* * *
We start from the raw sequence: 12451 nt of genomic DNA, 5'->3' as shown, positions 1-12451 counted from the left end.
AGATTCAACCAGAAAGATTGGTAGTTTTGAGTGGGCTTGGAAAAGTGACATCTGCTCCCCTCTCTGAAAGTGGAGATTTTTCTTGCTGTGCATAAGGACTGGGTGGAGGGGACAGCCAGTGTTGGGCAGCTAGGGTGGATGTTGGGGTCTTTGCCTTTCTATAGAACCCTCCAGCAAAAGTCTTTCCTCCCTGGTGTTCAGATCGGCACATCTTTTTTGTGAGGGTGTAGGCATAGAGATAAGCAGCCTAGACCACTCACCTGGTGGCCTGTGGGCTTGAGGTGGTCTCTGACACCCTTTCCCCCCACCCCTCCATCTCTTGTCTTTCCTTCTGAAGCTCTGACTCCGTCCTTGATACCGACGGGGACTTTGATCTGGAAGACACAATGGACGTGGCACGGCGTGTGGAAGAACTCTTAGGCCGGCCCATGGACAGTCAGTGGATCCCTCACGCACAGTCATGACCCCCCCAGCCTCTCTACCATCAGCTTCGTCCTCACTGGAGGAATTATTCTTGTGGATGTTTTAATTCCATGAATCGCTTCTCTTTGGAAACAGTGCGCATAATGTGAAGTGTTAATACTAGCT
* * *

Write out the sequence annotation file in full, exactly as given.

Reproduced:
We start from the raw sequence: 12451 nt of genomic DNA, 5'->3' as shown, positions 1-12451 counted from the left end.
AGATTCAACCAGAAAGATTGGTAGTTTTGAGTGGGCTTGGAAAAGTGACATCTGCTCCCCTCTCTGAAAGTGGAGATTTTTCTTGCTGTGCATAAGGACTGGGTGGAGGGGACAGCCAGTGTTGGGCAGCTAGGGTGGATGTTGGGGTCTTTGCCTTTCTATAGAACCCTCCAGCAAAAGTCTTTCCTCCCTGGTGTTCAGATCGGCACATCTTTTTTGTGAGGGTGTAGGCATAGAGATAAGCAGCCTAGACCACTCACCTGGTGGCCTGTGGGCTTGAGGTGGTCTCTGACACCCTTTCCCCCCACCCCTCCATCTCTTGTCTTTCCTTCTGAAGCTCTGACTCCGTCCTTGATACCGACGGGGACTTTGATCTGGAAGACACAATGGACGTGGCACGGCGTGTGGAAGAACTCTTAGGCCGGCCCATGGACAGTCAGTGGATCCCTCACGCACAGTCATGACCCCCCCAGCCTCTCTACCATCAGCTTCGTCCTCACTGGAGGAATTATTCTTGTGGATGTTTTAATTCCATGAATCGCTTCTCTTTGGAAACAGTGCGCATAATGTGAAGTGTTAATACTAGCT